‘Mornings on the Seine’ Painting by Claude Monet Could Fetch Nearly $23 Million
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‘Mornings on the Seine’ Painting by Claude Monet Could Fetch Nearly $23 Million

By ABBY SCHULTZ
Sun, Feb 11, 2024 7:00amGrey Clock 2 min

Christie’s will sell a painting from Claude Monet’s Matinées sur la Seine series at its evening sale of 20th- and 21st-century art on March 7 in London for an estimated price of up to £18 million (US$22.7 million).

Matinée sur la Seine, temps net (Mornings on the Seine, clear weather) , 1897, was consigned by an unnamed collector who bought it in May 1978 at a Sotheby’s auction in New York for US$330,000, according to Christie’s. The painting is among early examples of Monet’s practice of serialising specific scenes, “a technique that would ultimately transform his art,” Christie’s said in a news release.

In this example, Monet painted the river Seine during summer mornings in 1896 and 1897. “Tracing the sun as it passes over the scene, from the first rays of light at dawn, to the full brilliance of the sun at mid-morning, this extraordinary sequence of works was conceived as a connected, interrelated sequence of canvases,” Christie’s said.

A viewer can see the sun rising across the canvases when they are exhibited as a group, the auction house said. It was after Monet painted the Creuse valley in central France at different times of day in 1889 that he returned to the idea of serialization. A painting from the Creuse series, Prairie fleurie à Giverny , 1890, also will be offered during the March 7 evening sale. Christie’s has not placed a value on the work yet, which is being consigned from a Japanese collection.

Another example from the Seine series, also painted in 1897, sold at Christie’s in November 2017 from the collection of Nancy Lee and Perry R. Bass. Titled simply Matinée sur la Seine , the painting sold for nearly US$23.4 million. Matinée sur la Seine, temps net has not been seen publicly since 1990, when it toured in an exhibition titled “Monet in the ‘90s: The Series Paintings,” which opened at the Museum of Fine Arts in Boston before traveling to the Art Institute in Chicago, and the Royal Academy of Arts in London.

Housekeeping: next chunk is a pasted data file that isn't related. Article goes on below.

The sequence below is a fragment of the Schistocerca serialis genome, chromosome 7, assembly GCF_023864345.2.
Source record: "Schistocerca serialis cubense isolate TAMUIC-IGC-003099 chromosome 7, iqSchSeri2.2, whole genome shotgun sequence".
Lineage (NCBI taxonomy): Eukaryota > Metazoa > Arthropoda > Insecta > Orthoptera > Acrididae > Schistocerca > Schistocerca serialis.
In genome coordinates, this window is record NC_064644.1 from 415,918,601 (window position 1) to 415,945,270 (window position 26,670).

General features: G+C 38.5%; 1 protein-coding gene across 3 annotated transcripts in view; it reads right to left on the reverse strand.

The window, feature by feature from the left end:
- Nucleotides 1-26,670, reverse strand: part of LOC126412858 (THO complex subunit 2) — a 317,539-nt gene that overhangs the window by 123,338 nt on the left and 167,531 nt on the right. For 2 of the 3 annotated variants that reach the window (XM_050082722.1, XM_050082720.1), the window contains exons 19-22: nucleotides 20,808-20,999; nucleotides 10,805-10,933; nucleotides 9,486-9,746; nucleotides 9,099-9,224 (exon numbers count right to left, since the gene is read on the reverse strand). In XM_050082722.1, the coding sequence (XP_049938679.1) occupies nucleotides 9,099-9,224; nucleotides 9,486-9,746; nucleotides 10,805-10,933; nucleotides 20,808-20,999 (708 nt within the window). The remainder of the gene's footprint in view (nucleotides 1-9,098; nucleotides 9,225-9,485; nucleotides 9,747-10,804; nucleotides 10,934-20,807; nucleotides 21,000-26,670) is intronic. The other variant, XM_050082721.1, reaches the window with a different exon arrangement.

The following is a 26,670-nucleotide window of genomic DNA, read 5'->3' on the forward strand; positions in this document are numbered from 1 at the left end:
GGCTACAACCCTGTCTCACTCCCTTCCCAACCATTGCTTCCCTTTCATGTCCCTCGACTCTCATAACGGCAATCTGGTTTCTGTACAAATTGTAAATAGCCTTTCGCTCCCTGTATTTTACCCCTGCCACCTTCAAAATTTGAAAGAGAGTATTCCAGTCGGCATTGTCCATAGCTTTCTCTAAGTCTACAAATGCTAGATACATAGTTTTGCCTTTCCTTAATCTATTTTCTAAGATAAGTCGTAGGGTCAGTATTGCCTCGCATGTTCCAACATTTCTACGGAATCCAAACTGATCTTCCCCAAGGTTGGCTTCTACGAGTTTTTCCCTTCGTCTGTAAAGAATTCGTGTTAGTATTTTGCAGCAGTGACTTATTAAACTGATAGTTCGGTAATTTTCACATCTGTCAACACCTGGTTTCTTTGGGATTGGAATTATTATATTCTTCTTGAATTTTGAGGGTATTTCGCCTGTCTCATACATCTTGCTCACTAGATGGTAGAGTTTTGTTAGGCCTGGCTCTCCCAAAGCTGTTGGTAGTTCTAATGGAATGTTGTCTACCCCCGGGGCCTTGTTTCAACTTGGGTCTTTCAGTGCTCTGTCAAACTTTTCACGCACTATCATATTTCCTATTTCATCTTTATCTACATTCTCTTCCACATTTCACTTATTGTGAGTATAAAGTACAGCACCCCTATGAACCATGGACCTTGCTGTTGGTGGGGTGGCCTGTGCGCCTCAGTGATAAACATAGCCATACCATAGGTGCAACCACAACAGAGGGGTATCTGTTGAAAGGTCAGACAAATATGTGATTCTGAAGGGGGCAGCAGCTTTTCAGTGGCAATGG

The painting will be on view in New York from Friday through Wednesday, before being shown in Hong Kong from Feb. 21-23 and then in London, March 1-7.



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Call to cut corporate carbon footprints is loudest from inside organizations, outweighing demand from customers and regulators, survey finds

By YUSUF KHAN
Sun, Mar 3, 2024 2 min

The pressure on companies to cut their carbon footprint is coming more from within the organisations themselves than from customers and regulators, according to a new report.

Three-quarters of business leaders from across the Group of 20 nations said the push to invest in renewable energy is being driven mainly by their own corporate boards, with 77% of U.S. business leaders saying the pressure was extreme or significant, according to a new survey conducted by law firm Ashurst.

The corporate call to decarbonise is intensifying, Ashurst said, with 30% of business leaders saying the pressure from their own boards was extreme, up from 25% in 2022.

“We’re seeing that the energy transition is an area that is firmly embedded in the thinking of investors, corporates, governments and others, so there is a real emphasis on setting and acting on these plans now,” said Michael Burns, global co-head of energy at Ashurst. “That said, the pace of transition and the stage of the journey very much depends from business to business.”

The shift in sentiment comes as companies ramp up investment in renewable spending to meet their net-zero goals. Ashurst found that 71% of the more than 2,000 respondents to its survey had committed to a net-zero target, while 26% of respondents said their targets were under development.

Ashurst also found that solar was the most popular method to decarbonise, with 72% of respondents currently investing in or committed to investing in the clean energy technology. The law firm also found that companies tended to be the most active when it comes to renewable investments, with 52% of the respondents falling into this category. The average turnover of those companies was $15.1 billion.

Meanwhile, 81% of energy-sector respondents to the survey said they see investment in renewables as essential to the organisation’s strategic growth.

Burns said the 2030 timeline to reach net zero was very important to the companies it surveyed. “We are increasingly seeing corporate and other stakeholders actively setting and embracing trajectories to achieve net zero. However, greater clarity and transparency on the standards for measuring and managing these net-zero commitments is needed to ensure consistency in approach and, importantly, outcome,” he said.

Legal battles over climate change and renewable investing are also likely to rise, with 68% of respondents saying they expect to see an increase in legal disputes over the next five years, while only 16% anticipate a decrease, the report said.

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